Researchers use automated UV disinfection to prevent C. difficile

Trial shows Tru-D SmartUVC prevented coincident recurrent CDI episodes in a long-term care facility

Residents of long-term care facilities (LTCFs) are especially vulnerable to Clostridium difficile infection (CDI), the most common cause of nosocomial diarrhoea. Clostridium difficile (C. diff.) spores that become airborne during CDI occurrences contaminate nearby environmental surfaces, survive for months, and are especially difficult to eradicate with disinfectants.

In a recently published article, ‘Decontamination with Ultraviolet Radiation to Prevent Recurrent Clostridium difficile Infection in two Roommates in a Long-Term Care Facility' (Infection Control and Hospital Epidemiology, May 2012), researchers shared the results of a trial that used Tru-D SmartUVC to prevent coincident recurrent CDI episodes in roommates in an LTCF.

Researchers Brett Sitzlar, Ravy Vajravelu, Lucy Jury, Curtis Donskey and Robin Jump monitored two LTCF patient roommates. During the months that the patients shared a room, they also shared coincident reoccurrences of CDI, which suggested ongoing cross-contamination between patients.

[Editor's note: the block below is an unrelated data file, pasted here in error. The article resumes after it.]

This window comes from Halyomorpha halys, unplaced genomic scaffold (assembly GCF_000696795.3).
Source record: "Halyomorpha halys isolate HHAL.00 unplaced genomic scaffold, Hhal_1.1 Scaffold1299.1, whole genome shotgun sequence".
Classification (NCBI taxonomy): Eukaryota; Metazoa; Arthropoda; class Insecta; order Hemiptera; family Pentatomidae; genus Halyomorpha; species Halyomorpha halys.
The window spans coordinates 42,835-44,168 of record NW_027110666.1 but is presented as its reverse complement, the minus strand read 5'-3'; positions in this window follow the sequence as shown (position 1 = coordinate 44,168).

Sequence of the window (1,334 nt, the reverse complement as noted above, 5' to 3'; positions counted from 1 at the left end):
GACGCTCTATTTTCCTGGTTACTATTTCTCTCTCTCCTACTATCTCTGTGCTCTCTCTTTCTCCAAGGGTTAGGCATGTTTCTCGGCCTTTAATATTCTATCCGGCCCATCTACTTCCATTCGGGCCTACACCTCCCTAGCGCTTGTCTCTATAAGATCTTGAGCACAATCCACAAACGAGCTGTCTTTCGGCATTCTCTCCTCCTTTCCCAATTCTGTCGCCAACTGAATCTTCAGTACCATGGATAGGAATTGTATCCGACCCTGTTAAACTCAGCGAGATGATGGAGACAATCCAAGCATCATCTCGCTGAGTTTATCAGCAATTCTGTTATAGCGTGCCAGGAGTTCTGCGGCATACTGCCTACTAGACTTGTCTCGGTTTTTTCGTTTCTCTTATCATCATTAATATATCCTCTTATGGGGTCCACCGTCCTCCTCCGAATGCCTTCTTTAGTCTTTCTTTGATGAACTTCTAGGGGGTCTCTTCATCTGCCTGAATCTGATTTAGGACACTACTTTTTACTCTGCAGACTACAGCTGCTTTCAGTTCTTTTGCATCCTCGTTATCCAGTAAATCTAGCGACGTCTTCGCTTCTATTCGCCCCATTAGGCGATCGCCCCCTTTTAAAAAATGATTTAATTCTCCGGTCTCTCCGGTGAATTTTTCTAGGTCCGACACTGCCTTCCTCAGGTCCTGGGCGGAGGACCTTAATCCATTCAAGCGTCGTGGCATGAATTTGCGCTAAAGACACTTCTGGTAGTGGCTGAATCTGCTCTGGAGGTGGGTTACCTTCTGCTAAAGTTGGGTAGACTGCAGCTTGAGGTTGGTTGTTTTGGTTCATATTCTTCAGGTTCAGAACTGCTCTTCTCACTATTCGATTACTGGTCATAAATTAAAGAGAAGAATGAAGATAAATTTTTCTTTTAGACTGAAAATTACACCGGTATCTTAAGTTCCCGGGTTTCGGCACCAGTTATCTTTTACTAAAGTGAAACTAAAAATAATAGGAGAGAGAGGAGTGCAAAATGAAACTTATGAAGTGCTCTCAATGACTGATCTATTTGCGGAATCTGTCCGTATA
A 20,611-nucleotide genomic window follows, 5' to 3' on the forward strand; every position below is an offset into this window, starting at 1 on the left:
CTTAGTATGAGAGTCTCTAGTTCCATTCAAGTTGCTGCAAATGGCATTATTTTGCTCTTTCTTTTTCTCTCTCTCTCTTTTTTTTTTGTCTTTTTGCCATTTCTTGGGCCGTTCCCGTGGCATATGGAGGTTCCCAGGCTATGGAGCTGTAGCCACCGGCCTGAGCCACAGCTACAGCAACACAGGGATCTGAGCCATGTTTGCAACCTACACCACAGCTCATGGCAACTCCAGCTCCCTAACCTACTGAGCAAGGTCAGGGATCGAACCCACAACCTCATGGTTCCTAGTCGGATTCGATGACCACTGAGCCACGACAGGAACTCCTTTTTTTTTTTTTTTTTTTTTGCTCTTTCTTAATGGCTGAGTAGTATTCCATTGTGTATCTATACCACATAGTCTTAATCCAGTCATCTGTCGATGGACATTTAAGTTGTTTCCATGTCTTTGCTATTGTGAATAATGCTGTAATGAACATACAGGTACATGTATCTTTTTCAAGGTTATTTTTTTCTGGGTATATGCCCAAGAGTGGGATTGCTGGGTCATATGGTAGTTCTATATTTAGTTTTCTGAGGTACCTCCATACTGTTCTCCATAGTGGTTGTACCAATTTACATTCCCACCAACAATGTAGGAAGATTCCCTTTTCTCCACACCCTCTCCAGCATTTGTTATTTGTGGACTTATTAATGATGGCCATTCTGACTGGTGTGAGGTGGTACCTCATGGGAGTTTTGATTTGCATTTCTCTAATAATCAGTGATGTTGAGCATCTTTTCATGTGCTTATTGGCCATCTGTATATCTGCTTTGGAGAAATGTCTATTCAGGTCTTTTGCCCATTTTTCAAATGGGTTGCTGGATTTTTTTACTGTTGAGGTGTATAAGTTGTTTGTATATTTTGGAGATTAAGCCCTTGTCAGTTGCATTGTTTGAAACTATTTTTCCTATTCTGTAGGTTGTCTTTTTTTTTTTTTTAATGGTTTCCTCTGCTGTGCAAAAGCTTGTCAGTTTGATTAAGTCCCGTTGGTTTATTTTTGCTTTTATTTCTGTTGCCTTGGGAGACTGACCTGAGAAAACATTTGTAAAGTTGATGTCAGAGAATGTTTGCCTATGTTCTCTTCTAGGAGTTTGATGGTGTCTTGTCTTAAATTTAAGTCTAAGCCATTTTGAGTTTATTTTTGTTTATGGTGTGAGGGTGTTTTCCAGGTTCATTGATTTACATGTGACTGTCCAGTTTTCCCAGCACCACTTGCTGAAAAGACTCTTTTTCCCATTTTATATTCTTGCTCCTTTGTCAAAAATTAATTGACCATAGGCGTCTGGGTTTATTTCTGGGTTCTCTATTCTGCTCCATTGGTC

Routine environmental cleaning measures were employed by the LTCF, including the use of a bleach disinfectant after every CDI episode. Published studies suggest that a 10% bleach solution might help reduce the incidence of CDI, but manual bleach applications may also be prone to human error. Despite these measures, the coincident timing of the patients' CDI recurrences show a strong relationship to a heavy environmental burden of C. difficile spores, suggesting that the bleach solution application failed to stop CDI reoccurrence.

In an effort to prevent additional recurrences, researchers employed Tru-D Rapid Room Disinfection, which had been shown in earlier studies to reduce the environmental burden of C. difficile. Five weeks after UV radiation, swab samples obtained from both patients were negative for C. difficile. Neither patient had an additional episode of CDI in subsequent months.

Researchers concluded that Tru-D SmartUVC reduced the number of organisms in places that are easily missed or inaccessible to human cleaning. Routine use of Tru-D room disinfection processes to reduce the environmental burden of pathogens is a feasible addition to current infection control and housekeeping measures and may ultimately reduce rates of CDI among patients in both hospitals and LTCFs.

Tru-D SmartUVC is a portable UV disinfection system that precisely measures reflected UVC emissions with Sensor360 to automatically calculate the pathogen-lethal UV dose required for each room, dynamically compensating for room size, shape and other dose altering variables such as the position of contents, windows, blinds and doors.